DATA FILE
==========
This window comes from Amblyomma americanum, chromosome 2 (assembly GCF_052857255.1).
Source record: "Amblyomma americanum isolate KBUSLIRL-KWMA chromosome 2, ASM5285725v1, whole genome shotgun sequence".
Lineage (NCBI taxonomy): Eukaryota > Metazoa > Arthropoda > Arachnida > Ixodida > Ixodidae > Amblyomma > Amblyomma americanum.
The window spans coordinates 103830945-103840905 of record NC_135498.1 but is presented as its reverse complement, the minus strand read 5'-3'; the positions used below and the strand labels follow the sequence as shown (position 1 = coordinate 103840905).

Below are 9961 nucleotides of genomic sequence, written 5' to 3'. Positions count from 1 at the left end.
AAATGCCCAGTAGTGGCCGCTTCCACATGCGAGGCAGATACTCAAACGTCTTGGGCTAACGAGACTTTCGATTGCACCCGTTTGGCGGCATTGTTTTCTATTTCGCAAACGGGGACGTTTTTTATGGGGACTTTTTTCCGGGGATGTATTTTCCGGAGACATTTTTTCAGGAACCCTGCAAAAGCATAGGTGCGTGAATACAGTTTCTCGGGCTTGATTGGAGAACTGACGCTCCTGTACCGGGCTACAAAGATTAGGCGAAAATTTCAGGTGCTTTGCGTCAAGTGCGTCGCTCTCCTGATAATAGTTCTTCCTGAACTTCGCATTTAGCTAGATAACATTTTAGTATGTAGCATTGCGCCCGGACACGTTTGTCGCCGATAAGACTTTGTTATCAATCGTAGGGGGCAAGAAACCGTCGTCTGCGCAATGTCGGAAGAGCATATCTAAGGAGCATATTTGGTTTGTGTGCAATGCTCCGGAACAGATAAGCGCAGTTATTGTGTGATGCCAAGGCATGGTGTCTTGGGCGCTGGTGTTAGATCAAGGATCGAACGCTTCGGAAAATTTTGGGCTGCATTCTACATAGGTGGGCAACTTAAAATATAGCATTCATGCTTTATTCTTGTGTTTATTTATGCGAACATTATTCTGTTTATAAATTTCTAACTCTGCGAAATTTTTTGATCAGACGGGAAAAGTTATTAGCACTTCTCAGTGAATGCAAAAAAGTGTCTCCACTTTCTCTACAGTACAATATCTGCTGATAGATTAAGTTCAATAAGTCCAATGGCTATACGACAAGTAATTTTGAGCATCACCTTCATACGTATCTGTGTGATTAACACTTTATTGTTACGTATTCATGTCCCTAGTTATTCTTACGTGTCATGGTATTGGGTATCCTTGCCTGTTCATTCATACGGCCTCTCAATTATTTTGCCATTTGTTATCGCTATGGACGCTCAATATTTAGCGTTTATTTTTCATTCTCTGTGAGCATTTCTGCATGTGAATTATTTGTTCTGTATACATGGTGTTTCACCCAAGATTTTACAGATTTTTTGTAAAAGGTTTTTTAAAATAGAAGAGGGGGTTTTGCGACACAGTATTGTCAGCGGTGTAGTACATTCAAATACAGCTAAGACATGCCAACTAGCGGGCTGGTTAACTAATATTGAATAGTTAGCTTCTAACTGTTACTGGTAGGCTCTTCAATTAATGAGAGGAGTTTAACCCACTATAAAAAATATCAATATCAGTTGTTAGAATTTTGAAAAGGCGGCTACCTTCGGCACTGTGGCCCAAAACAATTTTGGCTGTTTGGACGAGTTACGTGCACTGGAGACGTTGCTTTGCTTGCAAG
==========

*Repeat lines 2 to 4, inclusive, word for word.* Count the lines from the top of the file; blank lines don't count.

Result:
Source record: "Amblyomma americanum isolate KBUSLIRL-KWMA chromosome 2, ASM5285725v1, whole genome shotgun sequence".
Lineage (NCBI taxonomy): Eukaryota > Metazoa > Arthropoda > Arachnida > Ixodida > Ixodidae > Amblyomma > Amblyomma americanum.
The window spans coordinates 103830945-103840905 of record NC_135498.1 but is presented as its reverse complement, the minus strand read 5'-3'; the positions used below and the strand labels follow the sequence as shown (position 1 = coordinate 103840905).